Objectives Raised total cholesterol (TC) and reduced high-density lipoprotein (HDL) cholesterol levels are established cardiovascular disease (CVD) risk factors. However, in autoimmune conditions the lipid–CVD association appears paradoxical, with inflammation as a potential confounding factor. We therefore sought to model the relationship between systemic inflammatory illness and lipid levels using C-reactive protein (CRP) as the prototypical marker of inflammation. Our hypothesis was that there would be an inverse association between raised CRP levels and both TC and HDL-cholesterol levels.
Methods Results from samples analysed simultaneously for CRP and lipids in a 6-month period were collected retrospectively from a large city hospital laboratory database that collates results from both primary and secondary care. The relationships between CRP and lipids were determined using graphical techniques and empirical, non-parametric, best fit models.
Results A total of 11 437 blood samples was included. We identified a significant (p<0.001) biphasic relationship between TC and CRP: TC increased within the healthy CRP range of less than 5 mg/l, but decreased with CRP levels above 10 mg/l. The two effects approximately cancelled each other out in the intermediate CRP range of 5–10 mg/l. There was an inverse relationship between HDL-cholesterol and CRP.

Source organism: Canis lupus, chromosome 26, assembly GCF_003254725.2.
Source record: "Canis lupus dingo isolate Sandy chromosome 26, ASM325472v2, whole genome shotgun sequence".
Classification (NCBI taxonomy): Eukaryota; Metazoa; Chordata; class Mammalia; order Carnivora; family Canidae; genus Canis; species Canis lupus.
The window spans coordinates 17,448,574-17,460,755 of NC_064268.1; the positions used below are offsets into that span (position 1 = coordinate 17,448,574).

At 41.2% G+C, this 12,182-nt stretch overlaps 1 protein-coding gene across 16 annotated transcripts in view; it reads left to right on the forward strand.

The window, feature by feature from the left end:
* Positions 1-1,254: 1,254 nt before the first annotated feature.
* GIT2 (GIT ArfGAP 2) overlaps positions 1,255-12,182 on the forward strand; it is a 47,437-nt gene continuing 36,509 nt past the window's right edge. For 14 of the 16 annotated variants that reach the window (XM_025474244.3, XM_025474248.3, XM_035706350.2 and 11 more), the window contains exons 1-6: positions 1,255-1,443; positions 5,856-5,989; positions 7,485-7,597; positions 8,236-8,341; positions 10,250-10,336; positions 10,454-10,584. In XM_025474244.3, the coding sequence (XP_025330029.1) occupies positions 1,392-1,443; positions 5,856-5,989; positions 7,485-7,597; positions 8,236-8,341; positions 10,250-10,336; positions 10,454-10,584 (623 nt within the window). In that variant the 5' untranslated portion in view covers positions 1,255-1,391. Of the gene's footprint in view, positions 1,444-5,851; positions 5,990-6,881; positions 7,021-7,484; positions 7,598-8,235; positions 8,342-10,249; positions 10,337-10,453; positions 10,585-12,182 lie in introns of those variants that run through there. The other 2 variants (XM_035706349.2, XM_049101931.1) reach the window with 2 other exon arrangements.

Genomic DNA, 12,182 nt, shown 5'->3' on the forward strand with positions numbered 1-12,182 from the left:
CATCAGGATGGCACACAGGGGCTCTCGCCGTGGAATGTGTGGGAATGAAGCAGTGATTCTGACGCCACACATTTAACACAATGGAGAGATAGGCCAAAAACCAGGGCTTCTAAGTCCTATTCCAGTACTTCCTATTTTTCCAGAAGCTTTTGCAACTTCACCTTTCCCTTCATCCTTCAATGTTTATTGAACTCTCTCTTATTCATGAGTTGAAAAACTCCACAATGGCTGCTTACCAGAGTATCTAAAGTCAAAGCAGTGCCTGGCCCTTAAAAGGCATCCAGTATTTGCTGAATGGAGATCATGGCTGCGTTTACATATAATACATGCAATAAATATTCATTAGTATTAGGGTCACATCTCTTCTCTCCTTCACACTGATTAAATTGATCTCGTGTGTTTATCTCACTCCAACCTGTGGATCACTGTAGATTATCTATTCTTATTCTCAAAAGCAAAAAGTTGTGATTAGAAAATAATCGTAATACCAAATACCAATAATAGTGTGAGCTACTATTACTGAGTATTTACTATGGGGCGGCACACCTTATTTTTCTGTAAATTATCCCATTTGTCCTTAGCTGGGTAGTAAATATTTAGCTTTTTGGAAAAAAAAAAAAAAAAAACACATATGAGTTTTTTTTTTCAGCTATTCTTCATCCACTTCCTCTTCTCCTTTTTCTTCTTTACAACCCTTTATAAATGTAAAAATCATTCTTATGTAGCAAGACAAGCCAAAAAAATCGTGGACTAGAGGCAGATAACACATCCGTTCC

Conclusions Lipid levels change significantly during inflammatory illness in a population with both acute and chronic conditions. These results provide a strong epidemiological basis for the better understanding of lipid changes in inflammatory conditions and with anti-inflammatory therapies.
- Cardiovascular Disease